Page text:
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Can Washing Our Hands Makes Us Feel More Confident and Optimistic?

By HERWriter
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do you feel more optimistic and confident after washing your hands? Steve Heap/PhotoSpin

We know washing our hands keeps them clean, helps prevent illness and definitely should be done before eating a meal. Washing our hands can also make us feel better, more confident and more optimistic according to some recent studies.

Washing your hands “wipes the slate clean” and removes doubts about recent choices. This was the main take away from a study performed at University of Michigan, reported Science Daily.

Participants were told to rank a set of CDs from 1 to 10 based on their preference to own the CD. They were then told they could pick either their fifth or sixth choice to own in appreciation for performing the task.

The participants were then divided into two groups and asked about a seemingly unrelated survey about liquid soap. One group examined only the bottle. The other group washed their hands with the soap.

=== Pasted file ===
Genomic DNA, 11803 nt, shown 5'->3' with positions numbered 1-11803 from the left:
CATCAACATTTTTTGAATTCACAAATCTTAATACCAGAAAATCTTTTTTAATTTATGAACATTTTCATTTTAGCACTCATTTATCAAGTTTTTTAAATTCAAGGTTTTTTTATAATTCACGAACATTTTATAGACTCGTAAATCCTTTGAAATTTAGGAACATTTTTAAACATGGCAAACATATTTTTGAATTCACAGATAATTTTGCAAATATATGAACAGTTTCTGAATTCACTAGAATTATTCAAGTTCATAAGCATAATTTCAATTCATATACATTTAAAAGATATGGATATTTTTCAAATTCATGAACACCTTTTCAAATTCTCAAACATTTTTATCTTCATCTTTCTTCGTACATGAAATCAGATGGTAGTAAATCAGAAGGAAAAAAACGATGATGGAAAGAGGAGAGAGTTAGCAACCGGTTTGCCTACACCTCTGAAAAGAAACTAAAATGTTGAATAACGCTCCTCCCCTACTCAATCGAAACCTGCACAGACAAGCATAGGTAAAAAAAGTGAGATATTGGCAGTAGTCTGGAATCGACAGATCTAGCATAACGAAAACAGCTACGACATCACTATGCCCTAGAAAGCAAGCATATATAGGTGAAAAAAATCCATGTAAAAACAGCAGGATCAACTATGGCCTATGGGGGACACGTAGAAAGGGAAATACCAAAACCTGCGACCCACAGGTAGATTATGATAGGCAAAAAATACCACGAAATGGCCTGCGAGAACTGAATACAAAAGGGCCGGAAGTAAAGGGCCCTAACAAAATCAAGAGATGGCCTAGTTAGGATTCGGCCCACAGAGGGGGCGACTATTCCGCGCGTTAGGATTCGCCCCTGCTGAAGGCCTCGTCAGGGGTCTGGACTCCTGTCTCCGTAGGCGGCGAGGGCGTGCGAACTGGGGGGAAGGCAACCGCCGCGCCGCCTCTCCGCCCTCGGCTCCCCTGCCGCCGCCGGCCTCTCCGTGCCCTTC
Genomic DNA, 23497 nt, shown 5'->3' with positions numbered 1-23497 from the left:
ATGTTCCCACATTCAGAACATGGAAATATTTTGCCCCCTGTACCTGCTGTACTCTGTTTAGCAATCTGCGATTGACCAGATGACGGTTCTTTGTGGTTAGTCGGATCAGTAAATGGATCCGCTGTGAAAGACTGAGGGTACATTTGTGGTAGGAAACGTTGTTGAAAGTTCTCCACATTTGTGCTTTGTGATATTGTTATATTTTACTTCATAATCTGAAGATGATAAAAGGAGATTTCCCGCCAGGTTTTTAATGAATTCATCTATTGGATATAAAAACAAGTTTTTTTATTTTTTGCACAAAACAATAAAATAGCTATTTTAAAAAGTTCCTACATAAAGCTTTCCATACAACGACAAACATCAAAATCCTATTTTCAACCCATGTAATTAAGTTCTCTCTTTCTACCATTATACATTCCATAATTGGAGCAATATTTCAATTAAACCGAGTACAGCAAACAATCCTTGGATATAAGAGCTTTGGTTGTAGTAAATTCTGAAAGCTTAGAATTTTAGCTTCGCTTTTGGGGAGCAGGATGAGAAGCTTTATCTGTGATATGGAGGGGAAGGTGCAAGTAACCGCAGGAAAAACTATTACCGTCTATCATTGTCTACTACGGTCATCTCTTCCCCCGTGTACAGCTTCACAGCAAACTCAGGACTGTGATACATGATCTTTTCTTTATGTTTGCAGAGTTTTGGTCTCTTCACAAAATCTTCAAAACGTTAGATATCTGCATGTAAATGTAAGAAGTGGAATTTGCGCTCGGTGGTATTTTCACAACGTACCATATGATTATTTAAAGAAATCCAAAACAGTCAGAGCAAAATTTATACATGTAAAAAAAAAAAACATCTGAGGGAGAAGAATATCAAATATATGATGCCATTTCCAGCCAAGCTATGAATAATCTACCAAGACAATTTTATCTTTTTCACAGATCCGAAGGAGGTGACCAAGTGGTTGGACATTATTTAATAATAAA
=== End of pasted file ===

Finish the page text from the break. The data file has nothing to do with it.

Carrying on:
Then both groups were asked to re-rank the CDs. The group that only examined the bottle of soap ranked the CD they chose higher in the second ranking.

The group that had washed their hands with soap did not feel any need to adjust their ranking of the CDs.

“Once participants had washed their hands, they no longer needed to justify their choice when they ranked the CDs the second time around," Norbert Schwarz, one of the study’s psychologist said.

In another study at the University of Cologne in Germany, psychologist Dr. Kai Kaspar examined how physical cleansing affects us after a failure.

In this study, 98 participants were divided into three groups. Two groups were given an impossible task to solve and the third group was not given any task to perform for this first round.

The two groups who could not solve the task were optimistic that they could solve a new task if given a chance in a second round. One of the two groups washed their hands right after and they were more optimistic than the non-hand wash group.

All three groups were then given the second task to perform. The surprise for Kaspar was that the non-hand washing group outperformed both the hand washing group and the third group who had not experienced failure at performing a task.

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We value and respect our HERWriters' experiences, but everyone is different. Many of our writers are speaking from personal experience, and what's worked for them may not work for you. Their articles are not a substitute for medical advice, although we hope you can gain knowledge from their insight.